Tuesday, June 12, 2012

Casket-Making Monks Await Court's Decision

Lousiana is one of only three states that restrict the sale of caskets to licensed funeral directors. The state has a history of protecting the funeral industry from competition at the expense of funeral consumers. See here for posts on LA regulators working to protect the funeral industry from the public.

On June 7, 21012, an attorney for the Benedictine monks of St. Joseph Abbey in St. Tammany Parish argued before the 5th U.S. Circuit Court of Appeals that a 1932 Louisiana law requiring anyone selling a casket to be a licensed funeral director is unconstitutional and has no rationale other than "pure economic protectionism."

The monks, who make about 30 cypress caskets a month at their St. Joseph Abbey Woodworks, received a favorable ruling last year from U.S. District Court Judge Stanwood Duval, who struck down the Louisiana law, saying it created an unfair industry monopoly.

Scott Bullock, an attorney with the Virginia-based Institute for Justice, a nonprofit, public-interest law firm that is representing the monks, said the state law, which requires anyone selling a casket to have a funeral director's license, is "pure economic protectionism" that favors one private class and therefore is unconstitutional.

"It is irrational to require somebody to become a funeral director just to sell a box," Bullock said. "It is irrational to require somebody to give up two years of their life, install an embalming room and turn their abbey into a funeral establishment simply to sell a box. That's our fundamental point."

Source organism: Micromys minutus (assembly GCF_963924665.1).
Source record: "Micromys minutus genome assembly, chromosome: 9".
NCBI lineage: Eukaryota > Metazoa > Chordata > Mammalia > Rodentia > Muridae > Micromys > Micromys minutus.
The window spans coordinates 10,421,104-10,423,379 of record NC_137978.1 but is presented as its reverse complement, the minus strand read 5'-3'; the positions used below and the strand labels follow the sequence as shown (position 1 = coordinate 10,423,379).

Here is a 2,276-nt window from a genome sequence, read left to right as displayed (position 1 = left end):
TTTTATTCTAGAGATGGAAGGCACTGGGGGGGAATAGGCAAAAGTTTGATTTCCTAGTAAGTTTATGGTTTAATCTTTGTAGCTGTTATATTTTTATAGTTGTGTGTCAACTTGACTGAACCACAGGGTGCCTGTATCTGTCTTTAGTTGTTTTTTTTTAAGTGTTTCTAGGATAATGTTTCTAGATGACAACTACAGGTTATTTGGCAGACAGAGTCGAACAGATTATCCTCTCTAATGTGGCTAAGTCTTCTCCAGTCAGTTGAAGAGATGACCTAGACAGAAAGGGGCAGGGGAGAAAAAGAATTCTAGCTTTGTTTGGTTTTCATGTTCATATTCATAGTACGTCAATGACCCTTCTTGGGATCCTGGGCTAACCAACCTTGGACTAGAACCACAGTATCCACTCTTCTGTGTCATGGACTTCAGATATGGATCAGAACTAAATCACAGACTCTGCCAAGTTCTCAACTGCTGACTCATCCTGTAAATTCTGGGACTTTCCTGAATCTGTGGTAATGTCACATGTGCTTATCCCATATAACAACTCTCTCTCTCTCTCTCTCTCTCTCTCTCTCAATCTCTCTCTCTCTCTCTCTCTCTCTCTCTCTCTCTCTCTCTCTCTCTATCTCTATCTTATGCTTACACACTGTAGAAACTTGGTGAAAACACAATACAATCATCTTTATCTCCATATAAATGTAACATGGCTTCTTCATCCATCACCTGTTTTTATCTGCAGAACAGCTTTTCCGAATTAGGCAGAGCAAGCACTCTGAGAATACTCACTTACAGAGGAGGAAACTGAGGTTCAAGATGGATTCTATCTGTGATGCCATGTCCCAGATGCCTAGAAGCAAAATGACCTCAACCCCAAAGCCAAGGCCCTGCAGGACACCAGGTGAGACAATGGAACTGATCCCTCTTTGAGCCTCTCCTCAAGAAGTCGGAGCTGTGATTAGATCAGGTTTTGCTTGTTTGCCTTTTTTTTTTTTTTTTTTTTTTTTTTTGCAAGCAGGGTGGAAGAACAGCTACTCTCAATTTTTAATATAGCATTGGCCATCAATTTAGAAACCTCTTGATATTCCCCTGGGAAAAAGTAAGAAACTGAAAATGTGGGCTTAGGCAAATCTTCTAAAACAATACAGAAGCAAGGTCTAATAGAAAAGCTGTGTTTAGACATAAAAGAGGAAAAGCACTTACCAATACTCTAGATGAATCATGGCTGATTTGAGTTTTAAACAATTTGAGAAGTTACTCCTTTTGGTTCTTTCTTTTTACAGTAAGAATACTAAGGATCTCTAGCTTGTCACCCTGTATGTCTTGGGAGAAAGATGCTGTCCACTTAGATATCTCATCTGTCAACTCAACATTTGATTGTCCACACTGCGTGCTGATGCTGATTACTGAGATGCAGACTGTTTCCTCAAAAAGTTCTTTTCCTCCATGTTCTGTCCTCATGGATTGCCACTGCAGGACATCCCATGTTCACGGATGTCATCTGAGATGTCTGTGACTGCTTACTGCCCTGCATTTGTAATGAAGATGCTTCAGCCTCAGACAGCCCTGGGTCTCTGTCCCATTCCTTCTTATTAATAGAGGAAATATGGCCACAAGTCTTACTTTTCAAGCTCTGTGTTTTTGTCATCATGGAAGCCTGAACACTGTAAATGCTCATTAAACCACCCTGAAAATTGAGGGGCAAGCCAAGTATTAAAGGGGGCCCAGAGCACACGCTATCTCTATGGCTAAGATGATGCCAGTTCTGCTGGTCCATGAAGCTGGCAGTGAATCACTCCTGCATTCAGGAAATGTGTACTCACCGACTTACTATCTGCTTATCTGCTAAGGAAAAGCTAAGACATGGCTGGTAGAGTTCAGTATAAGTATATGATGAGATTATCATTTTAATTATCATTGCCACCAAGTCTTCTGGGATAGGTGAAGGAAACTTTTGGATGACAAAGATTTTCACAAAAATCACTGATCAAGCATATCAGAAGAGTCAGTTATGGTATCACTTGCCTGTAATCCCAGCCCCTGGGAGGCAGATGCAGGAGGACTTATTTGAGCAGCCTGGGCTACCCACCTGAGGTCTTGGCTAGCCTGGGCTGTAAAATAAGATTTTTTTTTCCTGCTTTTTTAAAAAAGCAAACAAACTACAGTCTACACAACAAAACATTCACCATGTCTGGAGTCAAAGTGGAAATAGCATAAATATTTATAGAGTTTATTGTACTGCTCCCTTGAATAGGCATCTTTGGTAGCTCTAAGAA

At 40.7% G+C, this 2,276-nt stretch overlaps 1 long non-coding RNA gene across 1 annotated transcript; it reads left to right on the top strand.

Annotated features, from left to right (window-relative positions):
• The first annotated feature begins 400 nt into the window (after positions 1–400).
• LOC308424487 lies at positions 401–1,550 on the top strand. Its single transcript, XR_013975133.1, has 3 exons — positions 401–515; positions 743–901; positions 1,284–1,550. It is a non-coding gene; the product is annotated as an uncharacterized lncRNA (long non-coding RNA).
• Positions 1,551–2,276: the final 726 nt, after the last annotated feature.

The 36 monks of the 121-year-old abbey decided a few years ago to sell caskets with simple white cloth interiors for $1,500 to $2,000 to support the abbey, which does not receive funding from the Roman Catholic Church.

About 50 to 60 of the caskets were sold, beginning in 2007, before the funeral board, acting on a complaint filed by a funeral home, subpoenaed the order in March and threatened fines. The monks tried to get an exemption from the regulations in 2008 and 2010, but legislators rejected the requests.

Abbot Justin Brown said making and selling caskets is in keeping with a 1,500-year tradition of self-support. "For centuries, Benedictine monks have been entrepreneurs," he said. The monks of St. Joseph Abbey farmed and harvested wood for years, a business that sustained heavy damage from Hurricane Katrina in August 2005, Brown said. The caskets drew public attention at funerals for monks and two Louisiana bishops, leading to requests to purchase them. In 2007, the monks converted part of the abbey into a woodworking shop. Three monks usually work on the caskets.

"All we want to do is sell these simple wood caskets to our friends and the public," Abbot Brown said.
A decision from the 5th Circuit is expected in three to six months.

"We're hopeful and prayerful," Abbot Justin said. "The emphasis is on prayerful."

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